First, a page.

Right on the heels of learning that Chinese scientists had figured out how to grow mangoes in space, scientists at the International Potato Center in Peru have identified a potato that will grow on Mars. This is excellent news for earthlings. A discovery like this one can, of course, benefit further Martian exploration. However, perhaps even more importantly, discovering a crop that can thrive in such a harsh climate is a big deal: It gives some hope to areas where farmland has already been affected by climate change.
According to astrobiologist Julio Valdivia, who’s working with NASA on the potato project, "It's not only about bringing potatoes to Mars, but also finding a potato that can resist non-cultivable areas on Earth.” Essentially, instead of growing potatoes on this planet, they we can grow them on Mars.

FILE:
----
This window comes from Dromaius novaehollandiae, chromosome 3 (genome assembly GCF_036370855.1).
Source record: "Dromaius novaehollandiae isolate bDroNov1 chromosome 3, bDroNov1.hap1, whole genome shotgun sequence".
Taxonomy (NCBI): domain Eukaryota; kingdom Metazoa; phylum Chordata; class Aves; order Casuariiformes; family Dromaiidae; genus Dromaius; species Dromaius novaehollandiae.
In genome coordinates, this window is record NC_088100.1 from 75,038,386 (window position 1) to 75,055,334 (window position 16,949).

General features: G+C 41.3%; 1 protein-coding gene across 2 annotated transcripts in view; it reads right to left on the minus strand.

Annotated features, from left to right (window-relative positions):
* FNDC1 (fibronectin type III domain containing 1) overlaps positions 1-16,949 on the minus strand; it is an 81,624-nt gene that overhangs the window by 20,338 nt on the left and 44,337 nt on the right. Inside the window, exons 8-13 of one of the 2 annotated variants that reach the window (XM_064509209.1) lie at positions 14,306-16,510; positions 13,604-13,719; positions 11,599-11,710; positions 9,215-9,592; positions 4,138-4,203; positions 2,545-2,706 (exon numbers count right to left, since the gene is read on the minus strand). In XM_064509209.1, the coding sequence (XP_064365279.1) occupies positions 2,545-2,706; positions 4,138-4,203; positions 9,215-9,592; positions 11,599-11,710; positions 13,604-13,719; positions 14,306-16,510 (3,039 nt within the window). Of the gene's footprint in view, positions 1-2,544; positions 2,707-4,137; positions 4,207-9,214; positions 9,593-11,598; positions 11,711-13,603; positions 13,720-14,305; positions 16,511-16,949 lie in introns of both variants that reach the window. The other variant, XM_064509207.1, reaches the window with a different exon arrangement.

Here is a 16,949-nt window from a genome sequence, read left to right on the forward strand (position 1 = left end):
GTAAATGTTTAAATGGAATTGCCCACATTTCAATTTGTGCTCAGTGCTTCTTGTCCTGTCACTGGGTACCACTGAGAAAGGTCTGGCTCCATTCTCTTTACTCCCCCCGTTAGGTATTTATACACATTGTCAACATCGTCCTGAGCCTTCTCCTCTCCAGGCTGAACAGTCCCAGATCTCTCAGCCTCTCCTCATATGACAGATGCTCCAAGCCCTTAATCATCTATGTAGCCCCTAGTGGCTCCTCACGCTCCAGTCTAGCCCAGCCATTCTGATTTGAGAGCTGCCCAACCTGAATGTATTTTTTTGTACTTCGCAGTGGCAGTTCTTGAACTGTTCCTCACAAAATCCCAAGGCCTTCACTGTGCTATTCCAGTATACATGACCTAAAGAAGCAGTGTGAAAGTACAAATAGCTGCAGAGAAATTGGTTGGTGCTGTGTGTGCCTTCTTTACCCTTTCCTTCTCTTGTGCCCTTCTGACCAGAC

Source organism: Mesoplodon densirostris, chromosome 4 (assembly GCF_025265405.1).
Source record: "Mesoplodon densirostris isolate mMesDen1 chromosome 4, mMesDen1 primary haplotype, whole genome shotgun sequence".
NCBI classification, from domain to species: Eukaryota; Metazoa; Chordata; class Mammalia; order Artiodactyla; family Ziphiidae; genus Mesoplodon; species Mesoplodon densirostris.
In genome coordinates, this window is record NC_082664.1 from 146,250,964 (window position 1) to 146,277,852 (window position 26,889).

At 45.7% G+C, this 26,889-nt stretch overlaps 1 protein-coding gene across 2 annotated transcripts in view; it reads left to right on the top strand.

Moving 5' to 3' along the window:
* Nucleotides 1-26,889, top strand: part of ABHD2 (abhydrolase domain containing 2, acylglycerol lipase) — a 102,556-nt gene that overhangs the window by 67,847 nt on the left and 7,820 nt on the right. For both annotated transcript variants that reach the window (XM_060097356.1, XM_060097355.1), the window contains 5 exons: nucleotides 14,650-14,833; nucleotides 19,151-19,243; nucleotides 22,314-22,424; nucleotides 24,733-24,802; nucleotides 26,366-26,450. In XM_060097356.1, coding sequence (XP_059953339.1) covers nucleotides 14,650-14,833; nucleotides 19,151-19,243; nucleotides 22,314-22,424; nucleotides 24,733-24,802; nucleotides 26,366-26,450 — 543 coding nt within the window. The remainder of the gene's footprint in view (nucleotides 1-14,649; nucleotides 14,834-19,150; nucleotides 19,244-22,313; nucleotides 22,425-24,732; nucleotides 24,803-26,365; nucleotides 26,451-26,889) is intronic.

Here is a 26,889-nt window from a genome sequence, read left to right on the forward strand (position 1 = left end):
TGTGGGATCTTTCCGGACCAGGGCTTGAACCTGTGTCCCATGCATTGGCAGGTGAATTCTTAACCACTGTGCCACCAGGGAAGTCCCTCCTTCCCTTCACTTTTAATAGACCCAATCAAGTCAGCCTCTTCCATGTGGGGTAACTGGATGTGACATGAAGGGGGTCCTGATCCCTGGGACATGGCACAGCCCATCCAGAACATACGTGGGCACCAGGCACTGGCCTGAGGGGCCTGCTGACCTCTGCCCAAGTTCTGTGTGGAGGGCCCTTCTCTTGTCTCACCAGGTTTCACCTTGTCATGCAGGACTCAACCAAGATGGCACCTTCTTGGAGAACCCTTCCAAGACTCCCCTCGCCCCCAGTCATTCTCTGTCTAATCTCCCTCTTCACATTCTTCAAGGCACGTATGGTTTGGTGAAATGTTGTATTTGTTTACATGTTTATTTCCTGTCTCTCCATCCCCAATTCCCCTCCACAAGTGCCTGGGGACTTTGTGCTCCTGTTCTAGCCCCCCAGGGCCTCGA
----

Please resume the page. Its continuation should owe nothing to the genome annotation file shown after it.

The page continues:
To find this magic potato, researchers in Peru—coincidentally the birthplace of domesticated potatoes—transplanted 1,540 pounds of soil from Peru’s arid southern coast to Lima. This area gets less than one millimeter of rain a year, making it comparable to Mars's climate. Then they built a simulator, controlling the atmosphere to mimic that of Mars, which meant extremely high carbon dioxide levels, below-zero air temperatures, and air pressure similar to that at 20,000 feet above sea level.
In these harsh conditions, scientists planted 65 varieties of potatoes and waited to see which, if any, thrived. Only four varieties survived. Scientists then replaced the soil with a combination of crushed rock and nutrient solution to better represent Martian conditions, and replanted a more robust species in it. The winner? The appropriately named “Unique” varietal, which stood up to the harsh conditions, no problem.
Next, scientists will attempt to make an even more Mars-like atmosphere, further increasing carbon-dioxide contents, and build three more simulators to run further tests. It’s one small step for man, but one giant leap for potato lovers of all kinds.